Can federal courts force states to make laws or state officials to do work contrary to state law?

Article VII, Section 1 of the Tennessee Constitution says that a county clerk’s duties “shall be prescribed by the General Assembly.” No state or federal court has ever enjoined the enforcement of this provision; it was not at issue in Obergefell.

Pursuant to the Tennessee Constitution, the Legislature authorized county clerks to issue marriage licenses to "male and female contracting parties.” The legislature has never amended the law to eliminate the words “male and female.” Yet because of the Obergefell ruling, county clerks have been issuing marriage licenses to same-sex couples anyway.

Who legally authorized county clerks to issue marriage licenses to persons other than “a male and female?" Does the judicial power allow the United States Supreme Court in a lawsuit that did not even include a county clerk as a party to order a county clerk to issue a marriage license that he or she has never been authorized by the General Assembly to issue?

Answers to these questions depend on one’s views regarding the separation of powers, federalism, and the nature of the judicial power.

Do you agree with FACT that the federal judicial power cannot order state officials to do that which he or she has never been authorized by state law to do?

We asked all the candidates:

Can federal courts force states to make laws or state officials to do work contrary to state law?

These are were their answers:

I agree with FACT that federal courts have no authority to impose duties on Tennessee officials that state law has ever authorized them to do.

The following candidates answered this way.
Janice Bowling

Sen. Janice Bowling

Republican

Senate District 16

Glen Casada

Rep. Glen Casada

Republican

House District 63

Scott Cepicky

Rep. Scott Cepicky

Republican

House District 64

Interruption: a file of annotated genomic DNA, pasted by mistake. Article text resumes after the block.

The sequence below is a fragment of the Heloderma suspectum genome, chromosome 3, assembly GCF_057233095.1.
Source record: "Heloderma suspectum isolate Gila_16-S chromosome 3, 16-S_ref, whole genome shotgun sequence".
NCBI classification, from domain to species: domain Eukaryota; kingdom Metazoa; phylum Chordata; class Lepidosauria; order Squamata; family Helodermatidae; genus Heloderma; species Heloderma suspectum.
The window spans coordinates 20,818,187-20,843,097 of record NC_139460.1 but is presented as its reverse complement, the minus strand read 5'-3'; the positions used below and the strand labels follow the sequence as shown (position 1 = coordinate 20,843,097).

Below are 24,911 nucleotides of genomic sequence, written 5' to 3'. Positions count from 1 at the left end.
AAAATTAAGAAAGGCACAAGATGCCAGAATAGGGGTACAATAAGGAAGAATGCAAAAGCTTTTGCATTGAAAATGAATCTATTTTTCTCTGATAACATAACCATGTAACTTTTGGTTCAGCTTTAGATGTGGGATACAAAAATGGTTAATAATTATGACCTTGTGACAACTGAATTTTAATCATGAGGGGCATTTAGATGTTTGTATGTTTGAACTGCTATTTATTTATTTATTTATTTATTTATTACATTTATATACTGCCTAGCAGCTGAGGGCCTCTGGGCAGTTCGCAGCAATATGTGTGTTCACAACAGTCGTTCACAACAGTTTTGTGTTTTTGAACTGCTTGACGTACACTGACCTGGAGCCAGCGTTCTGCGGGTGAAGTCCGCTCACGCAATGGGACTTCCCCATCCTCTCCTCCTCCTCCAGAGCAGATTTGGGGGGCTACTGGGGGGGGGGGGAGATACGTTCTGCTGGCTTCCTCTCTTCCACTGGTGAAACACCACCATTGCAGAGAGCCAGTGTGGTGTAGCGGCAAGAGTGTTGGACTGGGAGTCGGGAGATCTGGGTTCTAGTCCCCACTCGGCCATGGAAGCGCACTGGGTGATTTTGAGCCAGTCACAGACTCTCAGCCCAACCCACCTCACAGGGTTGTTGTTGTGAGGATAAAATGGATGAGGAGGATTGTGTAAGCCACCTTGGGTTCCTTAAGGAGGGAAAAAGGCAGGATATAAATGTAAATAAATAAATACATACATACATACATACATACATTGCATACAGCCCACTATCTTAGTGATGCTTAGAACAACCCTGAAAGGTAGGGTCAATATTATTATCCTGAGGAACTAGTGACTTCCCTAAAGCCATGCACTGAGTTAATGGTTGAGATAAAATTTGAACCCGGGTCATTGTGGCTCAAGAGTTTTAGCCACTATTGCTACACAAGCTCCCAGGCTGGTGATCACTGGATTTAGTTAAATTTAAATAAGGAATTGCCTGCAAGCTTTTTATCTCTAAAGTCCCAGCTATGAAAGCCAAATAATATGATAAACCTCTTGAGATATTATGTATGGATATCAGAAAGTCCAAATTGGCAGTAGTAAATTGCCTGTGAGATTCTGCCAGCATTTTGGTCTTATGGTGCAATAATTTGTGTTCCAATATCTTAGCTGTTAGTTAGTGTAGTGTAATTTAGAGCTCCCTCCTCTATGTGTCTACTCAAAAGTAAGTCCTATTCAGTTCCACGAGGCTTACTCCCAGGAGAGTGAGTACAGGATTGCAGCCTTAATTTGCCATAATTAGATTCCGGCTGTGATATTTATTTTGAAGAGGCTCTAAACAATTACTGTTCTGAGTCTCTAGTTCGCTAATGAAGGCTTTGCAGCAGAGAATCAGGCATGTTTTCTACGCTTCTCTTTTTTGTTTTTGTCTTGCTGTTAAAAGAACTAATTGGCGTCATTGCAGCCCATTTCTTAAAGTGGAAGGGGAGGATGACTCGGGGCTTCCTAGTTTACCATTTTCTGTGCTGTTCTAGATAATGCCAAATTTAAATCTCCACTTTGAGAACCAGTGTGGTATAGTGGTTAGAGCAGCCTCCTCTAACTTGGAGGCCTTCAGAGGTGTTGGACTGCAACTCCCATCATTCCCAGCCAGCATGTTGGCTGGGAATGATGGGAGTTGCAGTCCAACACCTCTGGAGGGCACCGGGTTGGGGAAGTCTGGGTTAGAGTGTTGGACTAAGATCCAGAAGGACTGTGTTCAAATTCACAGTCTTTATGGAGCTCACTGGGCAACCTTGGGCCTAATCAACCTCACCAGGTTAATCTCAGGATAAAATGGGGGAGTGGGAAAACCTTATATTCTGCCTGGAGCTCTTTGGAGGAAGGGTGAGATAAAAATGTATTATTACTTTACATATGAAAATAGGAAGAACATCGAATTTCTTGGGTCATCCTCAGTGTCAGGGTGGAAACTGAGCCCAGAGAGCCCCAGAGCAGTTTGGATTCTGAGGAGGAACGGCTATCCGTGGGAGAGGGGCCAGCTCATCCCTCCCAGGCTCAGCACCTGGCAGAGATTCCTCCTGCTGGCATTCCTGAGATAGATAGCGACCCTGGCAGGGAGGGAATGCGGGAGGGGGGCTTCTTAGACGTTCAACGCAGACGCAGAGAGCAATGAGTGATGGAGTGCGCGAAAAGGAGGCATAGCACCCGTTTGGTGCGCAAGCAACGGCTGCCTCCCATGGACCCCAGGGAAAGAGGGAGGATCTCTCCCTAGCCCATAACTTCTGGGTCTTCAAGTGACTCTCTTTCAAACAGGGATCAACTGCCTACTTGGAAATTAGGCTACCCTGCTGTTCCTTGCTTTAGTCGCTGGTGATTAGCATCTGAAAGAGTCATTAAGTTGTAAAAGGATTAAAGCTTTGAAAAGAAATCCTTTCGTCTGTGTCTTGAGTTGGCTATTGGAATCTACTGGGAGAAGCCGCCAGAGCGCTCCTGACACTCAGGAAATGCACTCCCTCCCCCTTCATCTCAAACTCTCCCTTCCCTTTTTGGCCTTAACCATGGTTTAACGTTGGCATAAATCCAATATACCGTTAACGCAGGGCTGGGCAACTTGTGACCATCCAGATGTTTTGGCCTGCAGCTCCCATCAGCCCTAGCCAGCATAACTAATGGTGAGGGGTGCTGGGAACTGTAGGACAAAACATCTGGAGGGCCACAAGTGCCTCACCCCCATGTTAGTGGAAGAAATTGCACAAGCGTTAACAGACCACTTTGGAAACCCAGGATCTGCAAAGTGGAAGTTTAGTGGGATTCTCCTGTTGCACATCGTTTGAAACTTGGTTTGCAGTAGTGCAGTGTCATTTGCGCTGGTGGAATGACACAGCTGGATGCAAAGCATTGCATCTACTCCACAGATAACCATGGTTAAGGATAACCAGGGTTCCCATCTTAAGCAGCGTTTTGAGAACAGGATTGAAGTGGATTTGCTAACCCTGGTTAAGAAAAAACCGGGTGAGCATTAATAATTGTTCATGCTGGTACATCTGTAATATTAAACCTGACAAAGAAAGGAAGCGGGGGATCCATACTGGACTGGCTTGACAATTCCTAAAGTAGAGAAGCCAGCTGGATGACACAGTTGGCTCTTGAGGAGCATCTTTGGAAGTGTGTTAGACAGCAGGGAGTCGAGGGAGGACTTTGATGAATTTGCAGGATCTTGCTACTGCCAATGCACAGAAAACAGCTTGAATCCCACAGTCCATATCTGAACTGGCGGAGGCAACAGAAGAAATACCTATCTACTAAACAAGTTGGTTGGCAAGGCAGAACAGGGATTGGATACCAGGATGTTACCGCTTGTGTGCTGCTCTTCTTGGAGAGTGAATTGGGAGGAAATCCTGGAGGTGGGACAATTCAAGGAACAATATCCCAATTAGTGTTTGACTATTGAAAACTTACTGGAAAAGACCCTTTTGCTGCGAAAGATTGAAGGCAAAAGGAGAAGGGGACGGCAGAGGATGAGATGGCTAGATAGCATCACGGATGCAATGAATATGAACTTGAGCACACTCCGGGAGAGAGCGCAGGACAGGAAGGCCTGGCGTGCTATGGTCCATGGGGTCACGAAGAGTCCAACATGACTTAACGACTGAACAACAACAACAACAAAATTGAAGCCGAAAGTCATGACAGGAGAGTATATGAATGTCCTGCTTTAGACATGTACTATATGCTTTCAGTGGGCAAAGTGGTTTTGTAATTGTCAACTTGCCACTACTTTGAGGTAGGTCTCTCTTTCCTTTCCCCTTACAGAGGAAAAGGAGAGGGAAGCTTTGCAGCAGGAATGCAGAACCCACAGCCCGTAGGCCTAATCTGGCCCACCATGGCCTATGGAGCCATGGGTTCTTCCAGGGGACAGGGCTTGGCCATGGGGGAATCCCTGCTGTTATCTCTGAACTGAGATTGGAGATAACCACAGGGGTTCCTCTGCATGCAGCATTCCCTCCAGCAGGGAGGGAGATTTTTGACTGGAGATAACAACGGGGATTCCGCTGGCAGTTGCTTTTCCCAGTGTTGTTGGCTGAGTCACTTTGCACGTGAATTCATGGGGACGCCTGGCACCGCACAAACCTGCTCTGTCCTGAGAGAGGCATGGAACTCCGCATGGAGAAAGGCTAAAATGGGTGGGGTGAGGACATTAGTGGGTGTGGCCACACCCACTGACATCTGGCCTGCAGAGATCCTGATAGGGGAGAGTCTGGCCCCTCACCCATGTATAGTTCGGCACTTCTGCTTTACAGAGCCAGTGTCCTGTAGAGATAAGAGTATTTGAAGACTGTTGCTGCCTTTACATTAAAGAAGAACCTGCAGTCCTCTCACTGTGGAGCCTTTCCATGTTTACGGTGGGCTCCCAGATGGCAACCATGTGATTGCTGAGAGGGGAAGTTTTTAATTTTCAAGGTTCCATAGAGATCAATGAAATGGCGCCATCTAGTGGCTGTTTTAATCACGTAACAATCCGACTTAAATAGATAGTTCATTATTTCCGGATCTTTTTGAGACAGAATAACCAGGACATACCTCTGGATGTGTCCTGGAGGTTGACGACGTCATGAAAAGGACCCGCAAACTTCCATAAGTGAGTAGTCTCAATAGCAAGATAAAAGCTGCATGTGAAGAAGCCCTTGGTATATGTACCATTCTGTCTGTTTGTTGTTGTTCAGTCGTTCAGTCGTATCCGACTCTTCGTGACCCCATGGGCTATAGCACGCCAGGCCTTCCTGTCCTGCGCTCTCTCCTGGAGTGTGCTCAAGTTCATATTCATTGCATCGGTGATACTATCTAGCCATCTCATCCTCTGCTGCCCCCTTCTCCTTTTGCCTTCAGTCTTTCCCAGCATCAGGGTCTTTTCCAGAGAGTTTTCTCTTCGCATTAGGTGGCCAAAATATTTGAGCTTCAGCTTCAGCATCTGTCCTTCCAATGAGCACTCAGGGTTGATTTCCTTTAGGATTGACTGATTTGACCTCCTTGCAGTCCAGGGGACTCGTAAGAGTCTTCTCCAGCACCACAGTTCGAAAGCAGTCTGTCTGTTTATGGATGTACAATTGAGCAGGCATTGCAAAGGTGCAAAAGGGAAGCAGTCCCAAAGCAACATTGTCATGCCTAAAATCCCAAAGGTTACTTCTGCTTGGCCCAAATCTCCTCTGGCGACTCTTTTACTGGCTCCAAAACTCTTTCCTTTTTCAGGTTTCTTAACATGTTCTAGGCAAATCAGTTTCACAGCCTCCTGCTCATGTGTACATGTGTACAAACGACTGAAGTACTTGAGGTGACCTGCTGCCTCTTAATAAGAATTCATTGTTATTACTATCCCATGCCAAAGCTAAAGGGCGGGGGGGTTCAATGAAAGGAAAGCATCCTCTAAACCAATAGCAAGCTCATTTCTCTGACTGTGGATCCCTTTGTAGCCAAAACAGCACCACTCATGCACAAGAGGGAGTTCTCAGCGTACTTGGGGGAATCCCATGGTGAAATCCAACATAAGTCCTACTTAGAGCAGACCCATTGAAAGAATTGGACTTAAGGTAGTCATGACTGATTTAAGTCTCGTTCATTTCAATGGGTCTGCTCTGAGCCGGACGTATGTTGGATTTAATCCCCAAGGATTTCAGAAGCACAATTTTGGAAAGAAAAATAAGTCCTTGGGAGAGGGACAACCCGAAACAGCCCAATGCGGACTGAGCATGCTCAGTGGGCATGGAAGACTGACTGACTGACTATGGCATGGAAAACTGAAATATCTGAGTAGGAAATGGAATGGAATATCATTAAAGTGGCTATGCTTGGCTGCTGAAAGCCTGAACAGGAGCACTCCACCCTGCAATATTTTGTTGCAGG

Vincent Cuevas

Vincent Cuevas

Republican

House District 92 Candidate

Tandy Darby

Tandy Darby

Republican

House District 76 Candidate

John Dawson

John Dawson

Republican

House District 67 Candidate

Bruce Griffey

Rep. Bruce Griffey

Republican

House District 75

Esther Helton

Rep. Esther Helton

Republican

House District 30

Joey Hensley

Sen. Joey Hensley

Republican

Senate District 28

Matthew Hill

Rep. Matthew Hill

Republican

House District 7

Ronnie Holden

Ronnie Holden

Republican

House District 47 Candidate

Kelly Keisling

Rep. Kelly Keisling

Republican

House District 38

Tom Leatherwood

Rep. Tom Leatherwood

Republican

House District 99

Becky Duncan Massey

Sen. Becky Duncan Massey

Republican

Senate District 6

John McMahan

John McMahan

Republican

House District 76 Candidate

Lee Mills

Lee Mills

Republican

House District 99 Candidate

Brandon Ogles

Rep. Brandon Ogles

Republican

House District 61

Gina Oster

Gina Oster

Republican

House District 18 Candidate

Patricia Possel

Patricia Possel

Republican

House District 96 Candidate

Paul Rose

Sen. Paul Rose

Republican

Senate District 32

Paul Sherrell

Rep. Paul Sherrell

Republican

House District 43

Jai Templeton

Jai Templeton

Republican

Senate District 26 Candidate

Terri Lynn Weaver

Rep. Terri Lynn Weaver

Republican

House District 40

Ryan Williams

Rep. Ryan Williams

Republican

House District 42

I disagree and believe that states and state officials must do whatever they think a U.S. Supreme Court opinion would have them do, even if duty they begin to carry out has not been delegated to them in the manner required by state law.

No candidates have given this answer.

I am unsure.

The following candidates answered this way.
Diane Canada

Diane Canada

Republican

House District 56 Candidate

Other

The following candidates gave their own answers

"I fully support anyone in their right to be lawfully married. It is none of my business who marries who, or who sleeps with who. "

Carol Abney

Carol Abney

Republican Candidate

House District 38

"The Supremacy Clause makes federal law superior to state law where there is a conflict.  The 14th Amendment fundamentally transformed the relationship of the states vis a vis the federal, which was the whole point Section 5 of the 14th Amendment with respect to fundamental rights (which existed at common law). "

John Stevens

Sen. John Stevens

Republican

Senate District 24

"I disagree and believe that states and state officials must do whatever they think a U.S. Supreme Court opinion would have them do, even if duty they begin to carry out has not been delegated to them in the manner required by state law."

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